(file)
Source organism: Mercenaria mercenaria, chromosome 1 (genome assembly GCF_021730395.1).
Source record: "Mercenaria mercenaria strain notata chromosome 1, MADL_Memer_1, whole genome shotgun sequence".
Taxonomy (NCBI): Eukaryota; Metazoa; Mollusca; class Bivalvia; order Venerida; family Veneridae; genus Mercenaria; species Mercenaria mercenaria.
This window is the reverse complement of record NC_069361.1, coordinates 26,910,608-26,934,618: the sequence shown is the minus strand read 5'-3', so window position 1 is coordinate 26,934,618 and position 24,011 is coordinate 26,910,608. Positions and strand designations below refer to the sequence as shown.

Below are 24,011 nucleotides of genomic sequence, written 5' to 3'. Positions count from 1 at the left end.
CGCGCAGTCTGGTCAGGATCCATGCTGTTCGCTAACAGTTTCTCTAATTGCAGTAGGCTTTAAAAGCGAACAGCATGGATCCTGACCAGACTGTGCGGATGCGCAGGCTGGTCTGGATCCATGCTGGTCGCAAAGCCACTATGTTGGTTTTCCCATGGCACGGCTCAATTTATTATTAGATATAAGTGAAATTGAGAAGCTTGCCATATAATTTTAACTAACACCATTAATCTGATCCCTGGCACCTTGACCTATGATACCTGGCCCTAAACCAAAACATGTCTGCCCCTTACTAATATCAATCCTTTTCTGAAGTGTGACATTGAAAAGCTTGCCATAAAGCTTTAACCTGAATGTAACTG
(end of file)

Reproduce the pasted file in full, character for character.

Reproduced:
Source organism: Mercenaria mercenaria, chromosome 1 (genome assembly GCF_021730395.1).
Source record: "Mercenaria mercenaria strain notata chromosome 1, MADL_Memer_1, whole genome shotgun sequence".
Taxonomy (NCBI): Eukaryota; Metazoa; Mollusca; class Bivalvia; order Venerida; family Veneridae; genus Mercenaria; species Mercenaria mercenaria.
This window is the reverse complement of record NC_069361.1, coordinates 26,910,608-26,934,618: the sequence shown is the minus strand read 5'-3', so window position 1 is coordinate 26,934,618 and position 24,011 is coordinate 26,910,608. Positions and strand designations below refer to the sequence as shown.

Below are 24,011 nucleotides of genomic sequence, written 5' to 3'. Positions count from 1 at the left end.
CGCGCAGTCTGGTCAGGATCCATGCTGTTCGCTAACAGTTTCTCTAATTGCAGTAGGCTTTAAAAGCGAACAGCATGGATCCTGACCAGACTGTGCGGATGCGCAGGCTGGTCTGGATCCATGCTGGTCGCAAAGCCACTATGTTGGTTTTCCCATGGCACGGCTCAATTTATTATTAGATATAAGTGAAATTGAGAAGCTTGCCATATAATTTTAACTAACACCATTAATCTGATCCCTGGCACCTTGACCTATGATACCTGGCCCTAAACCAAAACATGTCTGCCCCTTACTAATATCAATCCTTTTCTGAAGTGTGACATTGAAAAGCTTGCCATAAAGCTTTAACCTGAATGTAACTG